On paper Jon Ronson, Ardal O’Hanlon (best known as the hapless Father Dougal in Father Ted), and Christopher Brookmyre had my eye for their witty writing fashions. Recently I discovered Based on a True Story by Norm Macdonald which was picked up and never put down until it was finished. Saturday Night Live was also responsible for Steve Martin, Robin Williams, Bill Murray and numerous comedians gaining a foothold in the mainstream, but the ones who have gone on to write add greatness to their portfolio. However, Rich Hall and Charlie Brooker (creator of Black Mirror) remain my all-time favoured comedic writers, just after Eric Morecambe. I guess the Reluctant Vampire, Eric Morecambe on Fishing and Stella hold so much warmth that they are essential bookshelf companions for me. I don’t even like fishing. Joseph Heller’s Catch 22 is probably the only classic comedy writing that I’ve enjoyed. I found Jerome K. Jerome’s Three Men In A Boat a little dull. I do have a book published in 1892 on my ‘to read list’: Diary Of A Nobody by George and Weedon Grossmith. Perhaps, that will be my latest essential shelf-filler.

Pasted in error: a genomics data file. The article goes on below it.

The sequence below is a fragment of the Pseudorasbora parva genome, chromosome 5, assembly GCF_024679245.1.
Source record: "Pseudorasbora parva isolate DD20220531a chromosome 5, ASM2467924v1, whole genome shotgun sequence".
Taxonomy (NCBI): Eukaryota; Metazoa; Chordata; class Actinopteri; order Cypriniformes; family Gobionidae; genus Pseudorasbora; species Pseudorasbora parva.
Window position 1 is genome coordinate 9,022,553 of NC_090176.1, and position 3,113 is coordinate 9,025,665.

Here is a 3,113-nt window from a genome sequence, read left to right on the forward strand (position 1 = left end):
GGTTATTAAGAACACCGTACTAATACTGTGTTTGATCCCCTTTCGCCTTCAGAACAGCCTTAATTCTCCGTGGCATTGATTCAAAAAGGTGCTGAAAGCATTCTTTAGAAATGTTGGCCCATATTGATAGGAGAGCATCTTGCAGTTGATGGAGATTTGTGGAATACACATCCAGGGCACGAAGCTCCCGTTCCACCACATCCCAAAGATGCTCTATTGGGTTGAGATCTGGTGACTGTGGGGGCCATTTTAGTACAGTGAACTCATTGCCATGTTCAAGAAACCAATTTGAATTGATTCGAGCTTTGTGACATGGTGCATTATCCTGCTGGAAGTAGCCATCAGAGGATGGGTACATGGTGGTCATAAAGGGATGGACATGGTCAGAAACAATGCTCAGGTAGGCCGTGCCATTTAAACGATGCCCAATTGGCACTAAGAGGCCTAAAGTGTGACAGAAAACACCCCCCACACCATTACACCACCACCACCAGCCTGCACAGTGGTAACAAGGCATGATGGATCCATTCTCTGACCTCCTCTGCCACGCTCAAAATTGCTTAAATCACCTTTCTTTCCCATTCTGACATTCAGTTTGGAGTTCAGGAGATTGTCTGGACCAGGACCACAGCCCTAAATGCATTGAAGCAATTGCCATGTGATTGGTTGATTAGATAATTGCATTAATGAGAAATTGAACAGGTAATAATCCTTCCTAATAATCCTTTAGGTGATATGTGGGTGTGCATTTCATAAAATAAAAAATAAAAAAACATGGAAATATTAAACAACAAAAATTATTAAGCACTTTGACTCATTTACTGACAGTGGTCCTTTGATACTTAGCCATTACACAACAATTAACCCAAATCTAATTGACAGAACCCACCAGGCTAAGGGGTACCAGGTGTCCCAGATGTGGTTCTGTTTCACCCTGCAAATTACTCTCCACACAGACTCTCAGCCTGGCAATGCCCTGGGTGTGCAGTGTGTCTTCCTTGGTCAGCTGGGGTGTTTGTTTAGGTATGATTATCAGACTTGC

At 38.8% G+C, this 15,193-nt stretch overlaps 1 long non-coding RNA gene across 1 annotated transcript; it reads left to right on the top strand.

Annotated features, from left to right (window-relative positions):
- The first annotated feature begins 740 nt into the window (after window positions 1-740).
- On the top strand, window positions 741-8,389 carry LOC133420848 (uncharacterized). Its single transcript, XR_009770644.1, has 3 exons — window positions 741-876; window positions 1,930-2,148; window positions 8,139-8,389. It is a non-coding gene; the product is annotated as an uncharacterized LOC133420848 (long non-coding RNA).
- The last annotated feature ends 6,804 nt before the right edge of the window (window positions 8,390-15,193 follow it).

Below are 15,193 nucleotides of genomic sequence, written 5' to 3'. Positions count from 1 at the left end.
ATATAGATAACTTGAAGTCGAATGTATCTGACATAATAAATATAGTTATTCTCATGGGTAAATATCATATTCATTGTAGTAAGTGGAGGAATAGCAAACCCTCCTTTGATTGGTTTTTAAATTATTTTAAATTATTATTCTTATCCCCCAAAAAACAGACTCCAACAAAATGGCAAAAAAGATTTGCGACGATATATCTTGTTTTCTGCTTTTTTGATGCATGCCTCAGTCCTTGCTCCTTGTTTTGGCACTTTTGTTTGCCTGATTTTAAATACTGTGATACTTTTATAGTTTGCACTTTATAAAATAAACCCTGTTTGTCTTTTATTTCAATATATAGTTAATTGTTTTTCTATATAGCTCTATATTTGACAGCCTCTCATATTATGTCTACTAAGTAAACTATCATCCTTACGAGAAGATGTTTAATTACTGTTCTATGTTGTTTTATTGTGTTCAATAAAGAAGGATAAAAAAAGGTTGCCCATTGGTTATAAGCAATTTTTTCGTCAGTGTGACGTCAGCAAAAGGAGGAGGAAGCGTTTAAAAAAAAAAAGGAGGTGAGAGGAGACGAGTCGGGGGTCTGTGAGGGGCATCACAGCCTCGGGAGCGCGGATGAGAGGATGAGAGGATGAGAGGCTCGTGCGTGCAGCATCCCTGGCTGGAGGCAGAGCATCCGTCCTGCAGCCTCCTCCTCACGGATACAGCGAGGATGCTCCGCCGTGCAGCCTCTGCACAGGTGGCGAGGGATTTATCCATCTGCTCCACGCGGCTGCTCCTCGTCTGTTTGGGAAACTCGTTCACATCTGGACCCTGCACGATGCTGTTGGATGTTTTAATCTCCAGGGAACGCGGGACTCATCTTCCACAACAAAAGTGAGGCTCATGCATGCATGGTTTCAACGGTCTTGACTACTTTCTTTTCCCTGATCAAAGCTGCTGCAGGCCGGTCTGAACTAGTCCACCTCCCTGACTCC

Woody Allen may have been celebrated as a great writer of movies, but I didn’t get taken in by him at all. Mel Brooks’ Spaceballs was more my thing. Anything Monty Python became so laughable and cult that everyone (it seems) shares the same thoughts on their archive of classics. Richard Pryor was a bit part in Superman III. I am glad he was in the movie because years later after university life I delved into his back catalogue. What a star! His  observational and political speaking was acerbic and iconoclastic. For me, as a Caucasian Mancunian, I only spotted Lenny Henry and a few others on the predominantly white British TV stations as a kid. Andi Osho and Stephen K. Amos came later. But, for the most, few black or mixed-race comedians made it onto the television and Craig Charles in Red Dwarf had a scouse accent. Over time, and as the internet-age gave rise to more comedians from that America reaching our shores comedians such as Reginald D. Hunter, Martin Lawrence, Eddie Murphy, and Whoopi Goldberg became regular viewing. Comedy is like this COVID-19 disease: it doesn’t recognise gender or race. You’re either funny or you’re not (or ill or not).